In the absence of a University-wide policy for ChatGPT, Penn professors are creating a patchwork of approaches regarding the use of artificial intelligence in their classes.
The viral chatbot, which OpenAI launched in November, can generate human-sounding responses to a multitude of prompts and is proficient at writing, synthesizing text, and coding. Its abilities rival those of Penn students: A Wharton professor recently found that ChatGPT would pass a Wharton MBA exam, and the newly-released GPT-4 scored in the 93rd percentile on a simulated SAT exam.
Unlike some of its peer institutions, Penn has not published a dedicated policy governing the use of artificial intelligence by students. Without such a policy, six Penn professors and administrators spoke with The Daily Pennsylvanian about how they are tackling the use of ChatGPT, from banning to mandating its use.
Community Standards and Accountability Associate Director Danielle Crowl wrote that she believes that students who use ChatGPT without explicit permission from professors are considered to have violated University policies from Penn’s Center for Community Standards and Accountability.
Crowl wrote that the use of ChatGPT depends "on the facts of the allegation" and cited sections A and B of the Code of Academic Integrity: Cheating and Plagiarism.
“Fortunately, ChatGPT as it stands now is not good at citation and therefore the CSA has been able to detect plagiarism violations when students are using this AI," Crowl wrote.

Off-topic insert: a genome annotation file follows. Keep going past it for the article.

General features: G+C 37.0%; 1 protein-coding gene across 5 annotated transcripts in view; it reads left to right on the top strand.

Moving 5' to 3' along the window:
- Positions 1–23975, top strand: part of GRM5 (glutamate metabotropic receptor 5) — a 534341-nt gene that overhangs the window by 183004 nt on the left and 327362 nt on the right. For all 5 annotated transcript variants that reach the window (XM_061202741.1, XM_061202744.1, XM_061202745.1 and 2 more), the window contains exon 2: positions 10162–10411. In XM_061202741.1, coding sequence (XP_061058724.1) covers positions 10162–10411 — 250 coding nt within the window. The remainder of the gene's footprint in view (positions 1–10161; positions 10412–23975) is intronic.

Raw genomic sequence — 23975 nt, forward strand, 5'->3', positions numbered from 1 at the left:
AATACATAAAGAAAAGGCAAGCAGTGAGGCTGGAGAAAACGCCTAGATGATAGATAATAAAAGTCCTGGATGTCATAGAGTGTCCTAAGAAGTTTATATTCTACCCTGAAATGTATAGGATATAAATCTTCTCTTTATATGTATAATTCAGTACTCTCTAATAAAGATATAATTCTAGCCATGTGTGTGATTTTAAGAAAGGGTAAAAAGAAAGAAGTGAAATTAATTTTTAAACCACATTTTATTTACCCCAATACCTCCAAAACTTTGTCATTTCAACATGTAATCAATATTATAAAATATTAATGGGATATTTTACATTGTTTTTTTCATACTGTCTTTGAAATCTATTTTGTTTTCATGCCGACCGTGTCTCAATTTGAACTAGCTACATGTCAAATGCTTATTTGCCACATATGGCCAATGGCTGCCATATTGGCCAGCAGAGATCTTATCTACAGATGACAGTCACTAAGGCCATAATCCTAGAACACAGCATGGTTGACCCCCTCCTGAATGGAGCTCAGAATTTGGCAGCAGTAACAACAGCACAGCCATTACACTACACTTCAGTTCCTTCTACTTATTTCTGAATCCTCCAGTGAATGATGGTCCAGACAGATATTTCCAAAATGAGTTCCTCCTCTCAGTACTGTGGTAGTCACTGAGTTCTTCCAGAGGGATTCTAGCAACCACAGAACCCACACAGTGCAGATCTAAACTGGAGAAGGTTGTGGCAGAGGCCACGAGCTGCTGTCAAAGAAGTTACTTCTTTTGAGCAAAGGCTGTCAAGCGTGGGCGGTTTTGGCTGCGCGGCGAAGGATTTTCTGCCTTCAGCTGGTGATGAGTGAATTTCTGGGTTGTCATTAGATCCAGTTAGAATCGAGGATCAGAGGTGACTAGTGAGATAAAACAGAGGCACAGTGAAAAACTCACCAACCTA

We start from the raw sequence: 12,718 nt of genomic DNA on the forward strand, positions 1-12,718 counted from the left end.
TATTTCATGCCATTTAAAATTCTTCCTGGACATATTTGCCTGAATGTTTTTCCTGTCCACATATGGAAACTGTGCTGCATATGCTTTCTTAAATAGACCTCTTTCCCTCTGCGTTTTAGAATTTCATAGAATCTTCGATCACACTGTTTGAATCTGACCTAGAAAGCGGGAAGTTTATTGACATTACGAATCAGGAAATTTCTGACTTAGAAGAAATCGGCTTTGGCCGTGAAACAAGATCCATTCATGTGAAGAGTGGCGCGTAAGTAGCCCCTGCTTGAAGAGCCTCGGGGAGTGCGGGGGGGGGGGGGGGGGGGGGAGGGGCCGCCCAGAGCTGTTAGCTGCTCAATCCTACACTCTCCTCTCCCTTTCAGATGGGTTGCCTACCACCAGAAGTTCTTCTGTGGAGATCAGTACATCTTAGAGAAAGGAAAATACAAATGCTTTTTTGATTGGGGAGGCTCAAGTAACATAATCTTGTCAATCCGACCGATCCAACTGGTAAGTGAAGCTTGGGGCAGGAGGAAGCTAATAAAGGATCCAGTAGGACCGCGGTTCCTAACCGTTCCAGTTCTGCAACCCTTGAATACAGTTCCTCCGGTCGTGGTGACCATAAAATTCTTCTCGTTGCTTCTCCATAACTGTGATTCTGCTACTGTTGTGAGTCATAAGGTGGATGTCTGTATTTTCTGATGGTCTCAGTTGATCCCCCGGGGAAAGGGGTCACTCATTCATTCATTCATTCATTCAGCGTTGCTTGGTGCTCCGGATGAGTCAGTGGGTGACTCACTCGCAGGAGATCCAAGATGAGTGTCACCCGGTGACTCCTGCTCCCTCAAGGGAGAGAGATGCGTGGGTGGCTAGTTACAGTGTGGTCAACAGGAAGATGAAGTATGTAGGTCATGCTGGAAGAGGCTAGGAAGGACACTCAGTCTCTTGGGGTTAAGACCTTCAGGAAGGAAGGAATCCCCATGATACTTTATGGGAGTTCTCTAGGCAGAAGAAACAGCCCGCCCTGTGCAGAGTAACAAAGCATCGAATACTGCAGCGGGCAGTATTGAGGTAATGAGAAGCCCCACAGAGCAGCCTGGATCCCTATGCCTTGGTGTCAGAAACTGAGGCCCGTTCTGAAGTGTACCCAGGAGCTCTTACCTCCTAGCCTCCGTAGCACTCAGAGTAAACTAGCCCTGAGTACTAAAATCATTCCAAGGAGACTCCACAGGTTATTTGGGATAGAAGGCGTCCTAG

Still, some professors have taken additional steps to prevent students from excessively using ChatGPT to write code or assignments. Stephen Pettigrew, the director of data science at Penn's Program on Opinion Research and Election Studies, wrote in his PSCI 3800: "Applied Data Science" syllabus that, while using online resources can be beneficial to solve issues, taking code directly from online is unacceptable.
“As somebody who has taught this stuff for a while, I get a good sense of what are the common mistakes that students make,” Pettigrew said. “And if a student were to turn in ChatGPT-written code, and there’s weird mistakes in it, it’s probably going to set off alarm bells in my head.”
Critical Writing Program Director Matthew Osborn said that the program was allowing students to "explore and experiment" with ChatGPT, with a caveat — "as long as they’re aware of and understand what appear to be some substantial limitations and some inaccuracies in the content that they generate."
“You should note that foundation models have a tendency to hallucinate, make up incorrect facts and fake citations, and produce inaccurate outputs,” a draft policy for the Critical Writing Program reads. “You will be responsible for any inaccurate, biased, offensive, or otherwise unethical content you submit regardless of whether it originally comes from you or from one of these foundation models.”
The policy also emphasizes the need for students to appropriately cite “foundation models" like ChatGPT.
Wharton professor Ethan Mollick is taking a more emboldened approach. He supports the usage of ChatGPT in his classes, mandating that students use it for several assignments. Mollick said that ChatGPT and similar AI-based systems are useful tools that can be used for the betterment of education.
“We have to recognize and learn how to use these tools and not fight against them,” Mollick said. “I also think that we can accomplish things educationally that we could not accomplish before by using tools in this way.”
Mollick is not alone in his approach. Design professor Sebastien Derenoncourt also requires his students to use ChatGPT. Derenoncourt said that he assigned his students to "specifically" use AI tools in their midterm work, and a text generator to help them with their paper.